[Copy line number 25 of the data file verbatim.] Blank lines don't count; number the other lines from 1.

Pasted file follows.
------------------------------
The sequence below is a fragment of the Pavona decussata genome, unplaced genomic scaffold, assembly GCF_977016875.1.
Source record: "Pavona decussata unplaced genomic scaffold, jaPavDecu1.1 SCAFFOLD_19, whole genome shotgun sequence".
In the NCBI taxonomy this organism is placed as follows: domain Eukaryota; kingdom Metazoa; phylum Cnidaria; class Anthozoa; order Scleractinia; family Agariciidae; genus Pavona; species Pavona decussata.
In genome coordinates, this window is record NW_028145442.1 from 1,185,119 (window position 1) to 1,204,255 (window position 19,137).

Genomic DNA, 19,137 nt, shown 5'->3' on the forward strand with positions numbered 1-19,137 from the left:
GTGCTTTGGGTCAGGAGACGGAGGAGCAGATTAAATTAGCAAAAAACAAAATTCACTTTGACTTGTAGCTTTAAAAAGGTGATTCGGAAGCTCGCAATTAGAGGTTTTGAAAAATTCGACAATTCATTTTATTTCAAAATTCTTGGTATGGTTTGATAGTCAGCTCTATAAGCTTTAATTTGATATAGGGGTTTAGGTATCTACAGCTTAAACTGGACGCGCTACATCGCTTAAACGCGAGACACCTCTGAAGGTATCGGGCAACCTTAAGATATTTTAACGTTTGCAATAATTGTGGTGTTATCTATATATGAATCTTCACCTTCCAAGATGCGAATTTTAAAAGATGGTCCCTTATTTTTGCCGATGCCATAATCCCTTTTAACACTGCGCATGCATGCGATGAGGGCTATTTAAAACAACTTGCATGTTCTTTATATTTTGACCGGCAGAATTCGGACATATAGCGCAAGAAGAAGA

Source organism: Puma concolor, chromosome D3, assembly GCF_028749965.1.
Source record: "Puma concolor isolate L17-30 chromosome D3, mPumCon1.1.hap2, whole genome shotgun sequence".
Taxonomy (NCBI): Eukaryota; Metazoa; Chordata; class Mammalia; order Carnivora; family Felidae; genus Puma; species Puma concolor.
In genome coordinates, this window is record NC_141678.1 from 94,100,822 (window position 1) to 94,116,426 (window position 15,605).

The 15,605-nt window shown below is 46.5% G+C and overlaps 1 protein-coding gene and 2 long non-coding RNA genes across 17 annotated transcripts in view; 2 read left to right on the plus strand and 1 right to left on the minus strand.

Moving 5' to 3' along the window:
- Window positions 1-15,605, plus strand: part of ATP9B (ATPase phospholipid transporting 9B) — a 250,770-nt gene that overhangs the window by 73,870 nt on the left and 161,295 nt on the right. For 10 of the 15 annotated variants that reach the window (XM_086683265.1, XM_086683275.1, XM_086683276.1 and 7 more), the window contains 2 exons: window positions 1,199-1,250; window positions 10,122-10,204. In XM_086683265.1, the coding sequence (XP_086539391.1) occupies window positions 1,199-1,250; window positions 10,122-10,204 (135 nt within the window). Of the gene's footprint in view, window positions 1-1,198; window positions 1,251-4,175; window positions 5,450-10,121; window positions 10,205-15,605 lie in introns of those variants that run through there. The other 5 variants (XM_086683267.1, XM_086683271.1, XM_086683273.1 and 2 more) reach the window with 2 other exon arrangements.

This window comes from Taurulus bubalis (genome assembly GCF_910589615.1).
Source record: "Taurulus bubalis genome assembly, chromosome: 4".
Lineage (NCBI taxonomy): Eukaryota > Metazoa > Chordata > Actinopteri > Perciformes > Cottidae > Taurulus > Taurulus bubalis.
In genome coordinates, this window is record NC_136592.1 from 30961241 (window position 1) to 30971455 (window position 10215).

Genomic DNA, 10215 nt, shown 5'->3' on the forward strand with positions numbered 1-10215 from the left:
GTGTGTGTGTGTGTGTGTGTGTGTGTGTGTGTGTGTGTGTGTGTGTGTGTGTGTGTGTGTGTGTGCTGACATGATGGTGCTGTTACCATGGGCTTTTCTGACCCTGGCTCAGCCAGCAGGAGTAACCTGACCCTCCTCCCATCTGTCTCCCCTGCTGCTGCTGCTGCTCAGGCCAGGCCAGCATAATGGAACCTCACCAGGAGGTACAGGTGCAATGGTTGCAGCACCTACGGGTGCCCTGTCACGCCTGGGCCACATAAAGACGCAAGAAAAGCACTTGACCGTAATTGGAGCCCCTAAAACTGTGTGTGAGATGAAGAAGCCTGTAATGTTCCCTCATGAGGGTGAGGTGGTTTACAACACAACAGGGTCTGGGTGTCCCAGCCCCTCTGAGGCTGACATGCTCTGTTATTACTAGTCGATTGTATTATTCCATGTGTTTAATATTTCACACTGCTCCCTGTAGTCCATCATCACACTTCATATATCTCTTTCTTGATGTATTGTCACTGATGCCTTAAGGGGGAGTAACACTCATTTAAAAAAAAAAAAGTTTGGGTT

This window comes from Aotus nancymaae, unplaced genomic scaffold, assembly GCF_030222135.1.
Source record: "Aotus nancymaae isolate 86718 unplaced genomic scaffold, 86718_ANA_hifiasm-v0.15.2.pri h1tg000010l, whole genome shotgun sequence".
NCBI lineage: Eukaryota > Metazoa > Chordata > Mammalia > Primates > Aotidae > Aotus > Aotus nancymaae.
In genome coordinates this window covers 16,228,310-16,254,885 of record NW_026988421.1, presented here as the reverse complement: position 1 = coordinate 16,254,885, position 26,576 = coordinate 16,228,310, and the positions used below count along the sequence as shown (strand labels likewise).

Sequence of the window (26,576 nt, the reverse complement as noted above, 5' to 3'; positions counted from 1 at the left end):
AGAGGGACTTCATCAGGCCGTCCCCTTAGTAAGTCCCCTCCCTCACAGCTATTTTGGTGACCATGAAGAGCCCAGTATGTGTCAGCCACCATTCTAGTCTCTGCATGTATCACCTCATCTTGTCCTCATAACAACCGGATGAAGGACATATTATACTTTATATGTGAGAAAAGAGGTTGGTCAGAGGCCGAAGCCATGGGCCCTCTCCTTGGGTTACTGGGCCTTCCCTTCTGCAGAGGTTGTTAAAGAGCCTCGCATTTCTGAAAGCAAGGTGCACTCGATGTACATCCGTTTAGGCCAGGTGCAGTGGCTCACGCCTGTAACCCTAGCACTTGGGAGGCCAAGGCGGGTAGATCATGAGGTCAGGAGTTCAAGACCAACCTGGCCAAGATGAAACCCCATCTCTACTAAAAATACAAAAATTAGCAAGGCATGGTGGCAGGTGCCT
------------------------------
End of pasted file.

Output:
AGAGGGACTTCATCAGGCCGTCCCCTTAGTAAGTCCCCTCCCTCACAGCTATTTTGGTGACCATGAAGAGCCCAGTATGTGTCAGCCACCATTCTAGTCTCTGCATGTATCACCTCATCTTGTCCTCATAACAACCGGATGAAGGACATATTATACTTTATATGTGAGAAAAGAGGTTGGTCAGAGGCCGAAGCCATGGGCCCTCTCCTTGGGTTACTGGGCCTTCCCTTCTGCAGAGGTTGTTAAAGAGCCTCGCATTTCTGAAAGCAAGGTGCACTCGATGTACATCCGTTTAGGCCAGGTGCAGTGGCTCACGCCTGTAACCCTAGCACTTGGGAGGCCAAGGCGGGTAGATCATGAGGTCAGGAGTTCAAGACCAACCTGGCCAAGATGAAACCCCATCTCTACTAAAAATACAAAAATTAGCAAGGCATGGTGGCAGGTGCCT